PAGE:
The College Drug Policy Review Committee introduced a new Alcohol and Drug Policy to campus, restricting the sale and delivery of alcohol on campus and instituting automatic residential probation in response to certain violations of the policy. Changes to the Policy add to a list of existing rules that ban activities such as underage alcohol-consumption, the sale of alcohol to underage students and public consumption of alcohol and other drugs. The addition to the Policy gaining most attention – the automatic residential probation – adds to a list of pre-existing potential sanctions for Policy violators, such as academic suspension and restorative action responses.
A review of the Alcohol and Drug Policy is required every two years, and these changes are being implemented with the intention to clarify and highlight certain existing rules, according to Claudia Trevor-Wright, Assistant Director of Health Education and a primary authors of the altered policy. She and Don Leach, Associate Director of Residential and Campus Life, aimed particularly towards altering the policy to align with the Honor Code. “This cycle we focused on updating what was working well already,” Trevor-Wright said. Certain substantive changes, however, such as residential probation, have raised questions and concerns from students who feel the additions can be extreme.
If students violate the Residential Life No-Smoking Policy, they will be put on automatic residential probation for a period of time decided by the Associate Director of Residential and Campus Life, during which any other violation of Wellesley College policy “may result in the loss of college housing privileges in addition to other sanctions,” according to the official policy document. Residential probation lasts for a period of time determined on a case by case basis.
This addition to the policy comes after a significant increase in incidents of students were smoking marijuana in the residence halls last year, according to Trevor-Wright, who said that it endangers “every person in the building and every person that could be called to address that safety concern” and will not be “taken lightly.” This addition to the policy, as well as the banning of sales including over social media, and delivery of alcohol on campus, has received a mixed response from the student body.
“The ban on selling alcohol via social media even when the sellers and buyers are of legal age, is absolutely draconian,” said a sophomore who wished to remain anonymous. “Wellesley claims to foster confident, independent women, and so it is ludicrous that this college behaves like a babysitter as it apparently doesn’t even trust its students of legal age to handle their own sales and consumption of alcohol.”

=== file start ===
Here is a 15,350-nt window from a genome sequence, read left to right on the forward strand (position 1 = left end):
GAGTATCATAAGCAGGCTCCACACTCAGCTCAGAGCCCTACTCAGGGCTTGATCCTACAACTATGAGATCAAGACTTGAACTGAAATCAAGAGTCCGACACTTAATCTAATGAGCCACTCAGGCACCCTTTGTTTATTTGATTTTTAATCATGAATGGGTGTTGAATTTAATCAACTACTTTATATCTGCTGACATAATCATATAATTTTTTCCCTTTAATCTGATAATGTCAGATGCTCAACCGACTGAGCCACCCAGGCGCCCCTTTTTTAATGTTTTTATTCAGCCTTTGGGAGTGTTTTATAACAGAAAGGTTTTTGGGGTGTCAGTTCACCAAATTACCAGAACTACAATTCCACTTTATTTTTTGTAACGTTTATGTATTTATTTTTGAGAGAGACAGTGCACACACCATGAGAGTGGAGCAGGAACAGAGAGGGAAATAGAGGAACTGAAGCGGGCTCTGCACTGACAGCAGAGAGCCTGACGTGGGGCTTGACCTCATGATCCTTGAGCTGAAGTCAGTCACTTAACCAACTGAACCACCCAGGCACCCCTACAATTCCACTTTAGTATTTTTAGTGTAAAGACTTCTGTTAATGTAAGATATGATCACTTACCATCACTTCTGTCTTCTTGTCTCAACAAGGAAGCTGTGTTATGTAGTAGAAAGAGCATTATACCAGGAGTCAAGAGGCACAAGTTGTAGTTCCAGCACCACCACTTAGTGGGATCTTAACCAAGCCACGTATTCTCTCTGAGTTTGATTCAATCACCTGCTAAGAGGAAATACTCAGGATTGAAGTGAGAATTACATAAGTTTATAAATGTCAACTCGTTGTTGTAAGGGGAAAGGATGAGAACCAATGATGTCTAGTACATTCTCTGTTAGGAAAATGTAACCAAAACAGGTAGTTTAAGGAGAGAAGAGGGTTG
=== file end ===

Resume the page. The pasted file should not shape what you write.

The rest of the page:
Other students also felt that the policy was “excessive.” Sarah Kasha ’20 believes that selling alcohol, particularly over social media “doesn’t actually disrupt the community in any way provided the seller and buyer are 21.” Kasha understands, however, the intention of restricting alcohol sales over social media as “you are advertising to people who are not 21.”
This policy raised indignation in other students, such as Liz Shumway ’18 who said the Policy is “way too frigid for a school that has very well-mannered women. We’re in college, most of us are pretty responsible, it’s an unnecessary policy.”
Other students felt the policy is better-intentioned and directed toward student health and wellbeing. “I think it encourages students to be thinking of their health and safety instead of missing out on necessary care because of fear,” said Sahar Moheize ’17, the General Manager of Punch’s Alley. “As a pub staff member, I know that alcohol safety is our biggest concern and having a school wide policy that reflects that concern responsibly is something we value.”
And the policy may be less extreme than students expect. “Our response to an alcohol or other drug incident is evidence based and ‘high touch’,” said Trevor-Wright and Leach. “Several people take the time to listen to each student going through the process and craft a response that is most likely to reduce the likelihood of repeating any high risk behavior, attend to any concerns that come to light, address any impact to the community and provide an opportunity for self-reflection and learning.” The policy is also written in collaboration with students, keeping in mind the Honor Code and College specific data.
According to Trevor-Wright, feedback she has heard from students has been positive. “I think students sometimes expect our procedures to be punitive, shaming and humiliating,” said Don Leach, “They’re pleasantly surprised to find out that they’re not!”